Raphael Ibanez celebrates with the players after France beat Ireland in the Six Nations
France are not just fun again: based on their form this year, they are once more a major force in the sport, and team manager Raphael Ibanez can pinpoint the moment he knew something special was happening. “Winning away from home in Cardiff,” he said, when asked which of France’s five wins from six games in 2020 stood out. “That requires a strong character.”
Ibanez should know, having won three Grand Slams as a player with France while also captaining the side to the 1999 Rugby World Cup final. The next part of his answer should put everyone on notice.
“I know we should expect some set-backs in the future, but the main message we wanted to send out to other teams is, ‘we’re back’,” he says, before breaking into a chuckle. “Of course, we know we have a few areas we need to address, we especially conceded too many penalties in the games against Wales and Ireland for example. But we wanted this French team to be very hard to play, hard to deal with. And offensively, to create some chaos, some trouble for the best defensive set-ups. That’s the main goal for us.”
Glance over France’s numbers for 2020 and they have certainly wreaked havoc going forward. Compared to the other Six Nations sides, France are scoring more points, making more metres and offloads, and are tied first for tries and clean breaks, while sitting fractionally behind Wales for defenders beaten at a rate of 21.8 per game.
A spine is emerging, starting with Julian Marchand at hooker and extending through the locks, Bernard le Roux and Paul Willemse, the captain in the back row, Charles Ollivon, irrepressible young half-backs Antoine Dupont and Romain Ntamack and finishing with Gael Fickou and Virimi Vakatawa in midfield.
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Outside of Le Roux, who at 30 is playing some of the best rugby of his career, this is a youthful side. Raw leaders like Ollivon are learning as they go. On Saturday at Murrayfield, France will return to the scene of their only defeat so far this year.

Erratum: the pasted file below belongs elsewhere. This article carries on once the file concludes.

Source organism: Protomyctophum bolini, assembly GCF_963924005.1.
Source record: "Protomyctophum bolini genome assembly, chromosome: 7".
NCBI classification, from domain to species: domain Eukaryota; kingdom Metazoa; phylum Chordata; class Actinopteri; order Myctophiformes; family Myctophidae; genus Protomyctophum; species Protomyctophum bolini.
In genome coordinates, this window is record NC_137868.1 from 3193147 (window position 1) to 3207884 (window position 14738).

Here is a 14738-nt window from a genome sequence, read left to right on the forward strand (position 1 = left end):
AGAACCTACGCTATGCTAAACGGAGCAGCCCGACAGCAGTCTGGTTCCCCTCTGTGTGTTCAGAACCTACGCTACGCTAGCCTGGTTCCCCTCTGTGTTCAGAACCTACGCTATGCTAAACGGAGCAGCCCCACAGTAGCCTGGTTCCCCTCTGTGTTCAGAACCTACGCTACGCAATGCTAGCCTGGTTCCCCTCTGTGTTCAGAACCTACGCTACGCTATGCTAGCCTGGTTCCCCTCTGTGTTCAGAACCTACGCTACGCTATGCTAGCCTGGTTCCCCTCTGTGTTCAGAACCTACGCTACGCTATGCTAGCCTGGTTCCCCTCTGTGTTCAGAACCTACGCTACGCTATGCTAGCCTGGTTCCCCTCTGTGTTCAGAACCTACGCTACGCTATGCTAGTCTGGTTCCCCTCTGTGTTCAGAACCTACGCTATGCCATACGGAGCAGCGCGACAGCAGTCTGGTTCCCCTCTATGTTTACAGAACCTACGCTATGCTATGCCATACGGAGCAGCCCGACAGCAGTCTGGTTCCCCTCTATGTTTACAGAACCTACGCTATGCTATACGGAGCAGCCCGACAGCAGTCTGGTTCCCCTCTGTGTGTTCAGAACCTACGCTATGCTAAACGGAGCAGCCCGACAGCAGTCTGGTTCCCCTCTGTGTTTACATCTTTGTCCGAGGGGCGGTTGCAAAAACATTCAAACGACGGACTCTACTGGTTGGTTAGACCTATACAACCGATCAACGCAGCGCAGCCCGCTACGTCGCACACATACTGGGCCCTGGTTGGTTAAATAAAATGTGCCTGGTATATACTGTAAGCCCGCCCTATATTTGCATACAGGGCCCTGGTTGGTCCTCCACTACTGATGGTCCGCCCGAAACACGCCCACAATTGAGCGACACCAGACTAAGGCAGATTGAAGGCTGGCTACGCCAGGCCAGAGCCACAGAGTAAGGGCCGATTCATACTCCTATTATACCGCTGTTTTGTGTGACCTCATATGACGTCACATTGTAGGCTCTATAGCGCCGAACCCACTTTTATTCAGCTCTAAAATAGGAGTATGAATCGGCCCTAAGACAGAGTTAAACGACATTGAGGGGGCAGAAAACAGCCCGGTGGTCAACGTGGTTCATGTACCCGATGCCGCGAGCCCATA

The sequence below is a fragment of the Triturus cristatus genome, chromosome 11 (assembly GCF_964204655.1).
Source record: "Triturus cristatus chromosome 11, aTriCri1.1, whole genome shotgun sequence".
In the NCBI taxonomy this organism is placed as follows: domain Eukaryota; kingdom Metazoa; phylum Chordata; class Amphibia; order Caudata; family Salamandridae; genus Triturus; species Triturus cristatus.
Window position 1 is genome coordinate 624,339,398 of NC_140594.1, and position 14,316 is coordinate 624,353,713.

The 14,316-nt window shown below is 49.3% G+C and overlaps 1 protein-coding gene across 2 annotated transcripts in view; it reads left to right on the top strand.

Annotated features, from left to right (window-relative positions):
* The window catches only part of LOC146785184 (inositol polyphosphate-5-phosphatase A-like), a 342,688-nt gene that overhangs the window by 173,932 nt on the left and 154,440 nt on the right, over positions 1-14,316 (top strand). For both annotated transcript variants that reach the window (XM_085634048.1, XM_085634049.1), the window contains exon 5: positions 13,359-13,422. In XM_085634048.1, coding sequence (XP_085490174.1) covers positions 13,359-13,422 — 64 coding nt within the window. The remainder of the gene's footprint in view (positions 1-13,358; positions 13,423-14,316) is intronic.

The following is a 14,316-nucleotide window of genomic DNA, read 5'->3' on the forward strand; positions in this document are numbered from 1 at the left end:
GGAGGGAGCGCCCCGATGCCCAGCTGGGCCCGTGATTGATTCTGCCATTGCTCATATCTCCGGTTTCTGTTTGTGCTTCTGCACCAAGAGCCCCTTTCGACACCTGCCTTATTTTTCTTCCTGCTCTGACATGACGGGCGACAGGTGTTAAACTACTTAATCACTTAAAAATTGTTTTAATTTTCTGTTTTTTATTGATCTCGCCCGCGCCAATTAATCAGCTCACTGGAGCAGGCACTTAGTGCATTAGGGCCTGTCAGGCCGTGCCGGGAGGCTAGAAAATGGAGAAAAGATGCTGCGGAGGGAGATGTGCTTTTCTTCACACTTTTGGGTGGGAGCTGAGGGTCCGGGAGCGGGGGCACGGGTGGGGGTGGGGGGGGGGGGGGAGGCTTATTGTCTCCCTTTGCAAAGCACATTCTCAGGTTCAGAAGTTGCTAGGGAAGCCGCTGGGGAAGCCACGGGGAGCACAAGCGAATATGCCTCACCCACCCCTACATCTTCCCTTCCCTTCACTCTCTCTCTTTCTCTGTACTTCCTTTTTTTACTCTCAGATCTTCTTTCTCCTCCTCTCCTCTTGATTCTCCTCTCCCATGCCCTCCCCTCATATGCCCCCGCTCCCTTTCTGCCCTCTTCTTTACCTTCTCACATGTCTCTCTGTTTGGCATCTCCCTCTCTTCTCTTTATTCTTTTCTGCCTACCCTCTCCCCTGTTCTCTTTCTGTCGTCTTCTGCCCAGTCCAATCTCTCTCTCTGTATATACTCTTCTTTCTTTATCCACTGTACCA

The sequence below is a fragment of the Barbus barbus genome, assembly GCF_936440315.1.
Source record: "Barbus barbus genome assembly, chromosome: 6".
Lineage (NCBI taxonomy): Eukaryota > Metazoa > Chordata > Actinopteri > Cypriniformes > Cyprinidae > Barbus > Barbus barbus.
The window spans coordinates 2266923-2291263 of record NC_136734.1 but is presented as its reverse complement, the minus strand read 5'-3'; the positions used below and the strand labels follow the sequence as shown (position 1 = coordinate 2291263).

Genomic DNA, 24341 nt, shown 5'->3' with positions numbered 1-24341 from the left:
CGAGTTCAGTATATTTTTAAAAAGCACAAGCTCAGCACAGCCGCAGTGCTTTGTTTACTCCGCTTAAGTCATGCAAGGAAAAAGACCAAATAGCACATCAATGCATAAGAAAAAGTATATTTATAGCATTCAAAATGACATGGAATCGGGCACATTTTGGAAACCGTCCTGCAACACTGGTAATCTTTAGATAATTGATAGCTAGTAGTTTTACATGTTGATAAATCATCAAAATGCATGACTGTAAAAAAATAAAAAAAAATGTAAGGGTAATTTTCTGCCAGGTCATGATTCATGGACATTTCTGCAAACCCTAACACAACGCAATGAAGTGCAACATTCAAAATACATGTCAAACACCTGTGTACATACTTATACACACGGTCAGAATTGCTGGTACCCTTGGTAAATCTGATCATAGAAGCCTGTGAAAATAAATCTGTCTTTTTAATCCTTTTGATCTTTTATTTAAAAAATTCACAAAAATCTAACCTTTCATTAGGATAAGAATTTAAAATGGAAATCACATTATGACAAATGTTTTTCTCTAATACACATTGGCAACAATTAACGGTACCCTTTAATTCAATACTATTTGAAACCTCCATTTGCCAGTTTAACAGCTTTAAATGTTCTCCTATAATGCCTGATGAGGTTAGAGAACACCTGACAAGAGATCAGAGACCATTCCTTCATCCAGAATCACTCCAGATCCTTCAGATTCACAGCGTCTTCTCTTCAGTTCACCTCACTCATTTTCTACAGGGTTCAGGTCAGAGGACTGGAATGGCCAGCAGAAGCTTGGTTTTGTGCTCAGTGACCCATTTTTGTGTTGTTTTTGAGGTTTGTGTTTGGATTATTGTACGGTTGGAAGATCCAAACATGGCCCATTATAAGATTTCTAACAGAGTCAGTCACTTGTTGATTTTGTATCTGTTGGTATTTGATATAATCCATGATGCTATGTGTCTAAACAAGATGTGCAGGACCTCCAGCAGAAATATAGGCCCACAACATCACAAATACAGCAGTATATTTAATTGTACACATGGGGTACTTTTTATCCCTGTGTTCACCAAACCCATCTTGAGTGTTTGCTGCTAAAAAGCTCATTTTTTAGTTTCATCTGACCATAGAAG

“We have been fortunate to give confidence to some key players in the team. Ollivon as captain, that was his first experience with so many responsibilities and in fact he did really well, because he looked after his team-mates and played some great games – I think he scored a try in almost every game, which is impressive for a back-row,” Ibanez notes.
“The French team was desperate for years and years to find some talent and a good link between the backs and forwards at nine and 10. I think we are now well aware of the potential there with Antoine and Romain. Those two young players are still learning a lot but they keep developing their skills and understanding of the game. But they learn fast, which is good for us.”
It is hard not to get excited about Dupont in particular. Different in style to the organisers France have recently had at scrum-half – Dimitri Yachvili, Morgan Parra – Dupont is muscular, a runner as well as an excellent distributor. It is rare for France to make a break these days without Dupont popping up as a support runner on the inside. The world, naturally, is raving about him.
The rugby world is raving about Antoine Dupont (left)
“He is learning so fast,” admits Ibanez. “He has so much talent and potential. He was named the best player of the Six Nations, which has never happened for any France men’s player since the trophy was created in 2004.
“People tend to believe he could be part of a World XV. What we say and think is that a World XV is hypothetical and doesn’t exist and in reality if you want to win titles and conquer the world, you have to face the best. Antoine himself has faced the best in his position in the northern hemisphere, but we have not played any southern hemisphere teams – Aaron Smith and TJ Perenara are probably good examples – so there is still a lot to come for himself and the team.”
Dupont, Ntamack and Ollivon were already on the scene last year, when France arguably should have beaten Wales to make the Rugby World Cup semi-finals. The new coaching staff – Ibanez, Galthie, Laurent Labit, William Servat, Karim Ghezal and notably Shaun Edwards – have made an instant impact. Edwards, in particular, seems like the missing piece France have needed for a decade, with his grasp of the local dialect continuing to improve.
Shaun Edwards has made a big impact
“It’s slowly coming along,” notes a laughing Ibanez. “But his contribution is precious. He has so much experience, the trust of the players, which is the most important thing, and on the international stage you do not need too many words, you need to keep it simple. That is what he brings to the team.”
This is not a coaching staff, according to Ibanez, led by a king, like Eddie Jones with England. France have turned to the power of the collective, despite Galthie’s title as head coach.
“It’s a common belief at international level that every team needs a guru, someone on top, an emperor leading the team. But Fabien doesn’t behave like that, not at all. With myself and the coaching staff, we share everything: selection, management, gameplan. This is what we decided since we took over. It’s reinventing, or creating a new model of managing the team and that’s what we want. People will have to get used to it, because we share everything with Fabien and myself and everyone.”
Most importantly of all, France have won back the belief of the public, a vital development with a home Rugby World Cup now on the horizon.
“As I keep saying to the players, if you give everything you have on the field, people will give that back to you a million times over,” Ibanez adds. “We need to keep going and to give a good image of French rugby. We are representing all the amateur clubs, all the people passionate for rugby. The players must be aware of that and I am always there to remind the team of that.”